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Lessons Learned from a Company XO in EUCOM

by Chard Phebe

Being an Executive Officer (XO) as a First Lieutenant (1LT) has been described as “unglamorous” and “thankless.” I knew that entering the role back in August 2021, when previous Battalion Commander encouraged me to take the position. What I didn’t foresee was Russia’s invasion of Ukraine, or that my unit would deploy to the Baltics a year later. I was responsible for getting all our equipment to Lithuania—but I honestly had to Google “Lithuania” to know where it was going. In short, I had no idea how unglamorous and thankless being an XO would really be. 

But these unique challenges gave me the chance to gain experience and insight. In this article, I will share practical advice I currently use as an XO in three key areas: maintenance, administration, and self-care. While my experience comes from the European theater, this advice is relevant anywhere. These tips are intended to help company XOs excel and maintain personal well-being during this intense professional challenge. Should you ever find yourself assigned as a Company XO, your success in this challenging position is based on the habits and skills you bring to your daily life.


A critical responsibility of the XO’s job is keeping the unit’s equipment war-ready. Poor maintenance will severely limit operational capability. It will also make your unit (and you) look terrible. Therefore you must develop a system to maintain an overview of your equipment, prioritize repairs, and forecast preventive maintenance. For me, this has been a simple Excel file with two sheets: one for our vehicle status based on the Equipment Status Report (ESR), and one sheet of service schedules based on the ZMPRPT T-code in GCSS-Army. Using this system, I’ve been able to track parts, repairs, recoverable items, and weekly work projections.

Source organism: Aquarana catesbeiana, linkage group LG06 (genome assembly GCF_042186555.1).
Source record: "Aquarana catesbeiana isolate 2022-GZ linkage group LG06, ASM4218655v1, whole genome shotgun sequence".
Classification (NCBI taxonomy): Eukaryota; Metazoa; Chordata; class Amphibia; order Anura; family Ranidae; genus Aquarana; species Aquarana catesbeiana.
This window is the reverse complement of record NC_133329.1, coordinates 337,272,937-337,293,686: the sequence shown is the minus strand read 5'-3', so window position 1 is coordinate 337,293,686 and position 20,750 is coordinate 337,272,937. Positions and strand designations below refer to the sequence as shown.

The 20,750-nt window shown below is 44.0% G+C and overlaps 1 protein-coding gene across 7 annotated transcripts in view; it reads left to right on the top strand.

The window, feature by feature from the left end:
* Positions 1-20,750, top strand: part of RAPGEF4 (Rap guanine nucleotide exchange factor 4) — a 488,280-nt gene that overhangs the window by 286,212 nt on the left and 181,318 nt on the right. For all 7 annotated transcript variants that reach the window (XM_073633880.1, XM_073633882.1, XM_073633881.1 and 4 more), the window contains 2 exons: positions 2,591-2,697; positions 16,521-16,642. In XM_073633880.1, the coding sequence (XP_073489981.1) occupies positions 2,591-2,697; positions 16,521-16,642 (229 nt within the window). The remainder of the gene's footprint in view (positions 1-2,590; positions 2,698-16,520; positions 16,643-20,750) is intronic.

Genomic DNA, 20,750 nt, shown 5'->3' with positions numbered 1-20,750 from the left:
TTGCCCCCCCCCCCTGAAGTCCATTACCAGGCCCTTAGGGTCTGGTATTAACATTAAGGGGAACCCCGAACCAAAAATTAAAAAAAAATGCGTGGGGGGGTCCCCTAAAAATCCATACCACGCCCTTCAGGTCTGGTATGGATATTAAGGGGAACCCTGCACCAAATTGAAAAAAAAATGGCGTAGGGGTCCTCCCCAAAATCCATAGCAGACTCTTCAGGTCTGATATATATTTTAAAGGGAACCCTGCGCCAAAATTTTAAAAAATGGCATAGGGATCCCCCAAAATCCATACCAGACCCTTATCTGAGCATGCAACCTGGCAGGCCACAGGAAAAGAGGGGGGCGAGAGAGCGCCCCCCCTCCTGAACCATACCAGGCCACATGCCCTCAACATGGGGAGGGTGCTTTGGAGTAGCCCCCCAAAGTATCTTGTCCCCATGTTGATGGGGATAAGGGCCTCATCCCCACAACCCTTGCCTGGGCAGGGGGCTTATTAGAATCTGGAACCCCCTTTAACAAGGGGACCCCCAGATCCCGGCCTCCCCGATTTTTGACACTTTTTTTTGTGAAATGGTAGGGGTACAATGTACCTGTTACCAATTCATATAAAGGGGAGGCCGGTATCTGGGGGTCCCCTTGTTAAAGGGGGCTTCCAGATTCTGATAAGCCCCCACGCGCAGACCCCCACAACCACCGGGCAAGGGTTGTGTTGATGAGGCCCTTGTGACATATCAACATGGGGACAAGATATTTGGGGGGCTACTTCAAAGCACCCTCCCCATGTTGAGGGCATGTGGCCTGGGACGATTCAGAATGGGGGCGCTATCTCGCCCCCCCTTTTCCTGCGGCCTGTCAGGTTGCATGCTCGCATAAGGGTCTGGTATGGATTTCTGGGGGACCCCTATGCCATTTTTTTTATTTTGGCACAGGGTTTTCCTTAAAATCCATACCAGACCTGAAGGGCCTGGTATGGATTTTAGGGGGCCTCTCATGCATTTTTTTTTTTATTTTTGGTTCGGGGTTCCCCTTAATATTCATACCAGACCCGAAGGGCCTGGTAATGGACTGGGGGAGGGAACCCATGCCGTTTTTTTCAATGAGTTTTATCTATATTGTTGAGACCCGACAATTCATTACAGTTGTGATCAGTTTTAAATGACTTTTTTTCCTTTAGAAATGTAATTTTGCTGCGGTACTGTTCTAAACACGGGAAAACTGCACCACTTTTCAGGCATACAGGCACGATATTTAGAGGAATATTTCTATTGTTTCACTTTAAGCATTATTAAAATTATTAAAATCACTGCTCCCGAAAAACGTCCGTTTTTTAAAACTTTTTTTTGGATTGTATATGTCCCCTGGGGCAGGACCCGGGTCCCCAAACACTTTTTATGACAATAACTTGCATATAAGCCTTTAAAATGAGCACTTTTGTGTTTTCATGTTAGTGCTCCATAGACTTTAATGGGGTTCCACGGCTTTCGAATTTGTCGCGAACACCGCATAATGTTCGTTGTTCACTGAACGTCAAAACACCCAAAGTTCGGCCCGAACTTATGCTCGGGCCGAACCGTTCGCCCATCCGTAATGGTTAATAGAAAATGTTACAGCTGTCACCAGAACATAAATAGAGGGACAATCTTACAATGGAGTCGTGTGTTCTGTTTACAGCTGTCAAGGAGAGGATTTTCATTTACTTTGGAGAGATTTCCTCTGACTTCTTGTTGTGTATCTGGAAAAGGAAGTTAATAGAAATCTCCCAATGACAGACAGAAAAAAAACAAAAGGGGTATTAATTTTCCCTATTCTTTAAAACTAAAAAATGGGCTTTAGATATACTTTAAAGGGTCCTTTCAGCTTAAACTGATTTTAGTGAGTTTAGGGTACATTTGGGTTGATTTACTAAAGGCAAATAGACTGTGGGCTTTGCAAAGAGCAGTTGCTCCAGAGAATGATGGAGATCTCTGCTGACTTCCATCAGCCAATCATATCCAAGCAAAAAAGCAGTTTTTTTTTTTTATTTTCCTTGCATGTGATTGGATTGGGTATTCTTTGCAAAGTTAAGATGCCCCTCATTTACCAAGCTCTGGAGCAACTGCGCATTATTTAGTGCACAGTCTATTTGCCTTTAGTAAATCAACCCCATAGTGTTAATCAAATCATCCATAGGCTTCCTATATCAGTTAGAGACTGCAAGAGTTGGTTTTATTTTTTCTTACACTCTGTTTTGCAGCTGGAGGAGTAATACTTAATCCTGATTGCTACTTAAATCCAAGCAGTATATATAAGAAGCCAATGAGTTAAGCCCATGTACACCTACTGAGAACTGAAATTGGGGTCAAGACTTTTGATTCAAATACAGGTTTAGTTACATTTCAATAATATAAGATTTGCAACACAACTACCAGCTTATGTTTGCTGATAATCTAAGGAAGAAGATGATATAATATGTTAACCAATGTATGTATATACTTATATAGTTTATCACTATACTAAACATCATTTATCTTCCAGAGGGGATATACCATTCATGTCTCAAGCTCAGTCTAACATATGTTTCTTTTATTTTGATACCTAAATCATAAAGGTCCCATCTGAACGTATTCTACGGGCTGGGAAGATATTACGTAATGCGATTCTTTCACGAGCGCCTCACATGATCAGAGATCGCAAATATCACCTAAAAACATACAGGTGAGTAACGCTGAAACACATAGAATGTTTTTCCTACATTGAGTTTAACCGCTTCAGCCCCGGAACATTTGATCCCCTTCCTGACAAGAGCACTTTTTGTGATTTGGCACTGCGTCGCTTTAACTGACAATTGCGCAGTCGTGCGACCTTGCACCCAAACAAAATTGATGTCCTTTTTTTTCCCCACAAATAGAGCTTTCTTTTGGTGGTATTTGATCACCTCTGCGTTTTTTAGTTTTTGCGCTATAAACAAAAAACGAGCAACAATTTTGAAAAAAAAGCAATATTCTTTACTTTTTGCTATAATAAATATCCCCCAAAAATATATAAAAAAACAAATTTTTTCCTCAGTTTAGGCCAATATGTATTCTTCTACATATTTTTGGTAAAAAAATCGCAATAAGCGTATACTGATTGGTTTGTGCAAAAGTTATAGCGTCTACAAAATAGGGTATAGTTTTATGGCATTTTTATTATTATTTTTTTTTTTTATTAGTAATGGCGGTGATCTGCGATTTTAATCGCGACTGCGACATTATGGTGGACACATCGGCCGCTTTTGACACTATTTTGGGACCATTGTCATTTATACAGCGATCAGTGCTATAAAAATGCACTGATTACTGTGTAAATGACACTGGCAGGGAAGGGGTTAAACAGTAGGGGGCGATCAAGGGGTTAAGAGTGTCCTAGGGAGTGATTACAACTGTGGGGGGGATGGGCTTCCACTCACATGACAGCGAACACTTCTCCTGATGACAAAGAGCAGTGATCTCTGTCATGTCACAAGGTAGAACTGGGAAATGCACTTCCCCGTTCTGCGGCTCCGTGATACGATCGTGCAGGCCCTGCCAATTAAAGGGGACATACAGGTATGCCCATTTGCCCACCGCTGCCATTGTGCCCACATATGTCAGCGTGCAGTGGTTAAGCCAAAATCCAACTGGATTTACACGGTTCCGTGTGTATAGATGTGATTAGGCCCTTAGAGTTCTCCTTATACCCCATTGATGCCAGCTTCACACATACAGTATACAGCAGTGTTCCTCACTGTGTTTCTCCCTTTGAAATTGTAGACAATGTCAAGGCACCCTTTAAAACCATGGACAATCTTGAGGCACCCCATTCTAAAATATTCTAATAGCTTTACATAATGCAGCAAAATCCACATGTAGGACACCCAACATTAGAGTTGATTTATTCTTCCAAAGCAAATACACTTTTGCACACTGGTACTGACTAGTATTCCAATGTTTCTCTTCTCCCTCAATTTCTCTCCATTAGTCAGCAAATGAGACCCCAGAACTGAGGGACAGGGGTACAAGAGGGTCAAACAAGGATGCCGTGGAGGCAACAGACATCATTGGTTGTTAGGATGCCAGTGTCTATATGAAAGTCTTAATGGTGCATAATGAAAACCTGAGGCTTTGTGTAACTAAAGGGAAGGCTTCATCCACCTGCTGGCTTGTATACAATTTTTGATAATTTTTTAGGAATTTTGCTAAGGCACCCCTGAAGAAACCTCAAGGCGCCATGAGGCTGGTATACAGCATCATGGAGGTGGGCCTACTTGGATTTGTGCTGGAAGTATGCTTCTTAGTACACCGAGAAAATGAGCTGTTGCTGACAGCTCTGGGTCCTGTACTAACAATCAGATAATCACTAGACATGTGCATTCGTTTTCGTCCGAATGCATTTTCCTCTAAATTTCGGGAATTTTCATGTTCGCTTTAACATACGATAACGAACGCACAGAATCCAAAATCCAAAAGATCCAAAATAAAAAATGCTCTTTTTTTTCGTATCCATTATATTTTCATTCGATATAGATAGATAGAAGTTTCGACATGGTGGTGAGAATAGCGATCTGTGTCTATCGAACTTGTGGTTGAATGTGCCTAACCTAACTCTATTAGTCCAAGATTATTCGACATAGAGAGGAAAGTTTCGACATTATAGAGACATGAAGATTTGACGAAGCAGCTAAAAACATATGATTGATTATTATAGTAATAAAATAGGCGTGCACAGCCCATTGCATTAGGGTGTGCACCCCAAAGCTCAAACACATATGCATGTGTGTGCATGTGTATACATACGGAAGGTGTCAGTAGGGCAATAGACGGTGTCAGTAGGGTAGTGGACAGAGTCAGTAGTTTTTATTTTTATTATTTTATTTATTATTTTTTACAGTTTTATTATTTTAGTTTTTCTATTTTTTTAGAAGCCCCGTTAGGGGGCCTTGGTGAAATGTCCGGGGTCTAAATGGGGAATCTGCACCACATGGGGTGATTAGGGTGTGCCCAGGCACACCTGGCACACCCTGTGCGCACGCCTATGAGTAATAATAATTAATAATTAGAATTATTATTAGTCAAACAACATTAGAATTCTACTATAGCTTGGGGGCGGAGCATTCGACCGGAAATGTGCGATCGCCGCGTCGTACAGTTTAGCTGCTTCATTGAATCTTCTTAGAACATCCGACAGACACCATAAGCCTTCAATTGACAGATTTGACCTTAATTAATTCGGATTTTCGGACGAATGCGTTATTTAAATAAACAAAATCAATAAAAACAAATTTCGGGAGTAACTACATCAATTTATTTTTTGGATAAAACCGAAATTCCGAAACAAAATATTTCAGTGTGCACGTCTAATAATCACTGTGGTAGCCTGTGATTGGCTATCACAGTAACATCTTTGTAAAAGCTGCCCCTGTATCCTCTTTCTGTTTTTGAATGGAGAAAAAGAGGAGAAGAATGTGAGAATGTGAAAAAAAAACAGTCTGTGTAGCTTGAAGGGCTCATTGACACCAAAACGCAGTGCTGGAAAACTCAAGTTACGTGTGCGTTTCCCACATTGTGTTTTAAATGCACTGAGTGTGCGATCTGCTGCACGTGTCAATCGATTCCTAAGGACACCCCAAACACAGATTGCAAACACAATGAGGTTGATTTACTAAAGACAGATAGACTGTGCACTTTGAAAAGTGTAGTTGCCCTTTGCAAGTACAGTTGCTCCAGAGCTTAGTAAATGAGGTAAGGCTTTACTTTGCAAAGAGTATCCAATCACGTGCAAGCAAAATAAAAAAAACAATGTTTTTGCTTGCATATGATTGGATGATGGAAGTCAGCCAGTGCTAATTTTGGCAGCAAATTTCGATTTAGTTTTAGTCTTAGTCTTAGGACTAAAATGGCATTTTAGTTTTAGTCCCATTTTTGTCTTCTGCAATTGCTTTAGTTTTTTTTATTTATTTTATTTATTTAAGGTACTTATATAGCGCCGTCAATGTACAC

Having this maintenance battle tracker allows you to share maintenance information with your platoon leadership teams, so they can fix problems and hold their people accountable. For example, vehicle fault data indicated that one of my platoons was failing to complete proper weekly PMCS. Using my tracker, I was able to show the platoon leadership the exact vehicles and identifiable faults during weekly inspections. They addressed the issue with the relevant individuals and the recurring faults have ceased. By empowering platoon leadership teams to take care of their equipment, you foster a culture of responsibility and ownership within the unit.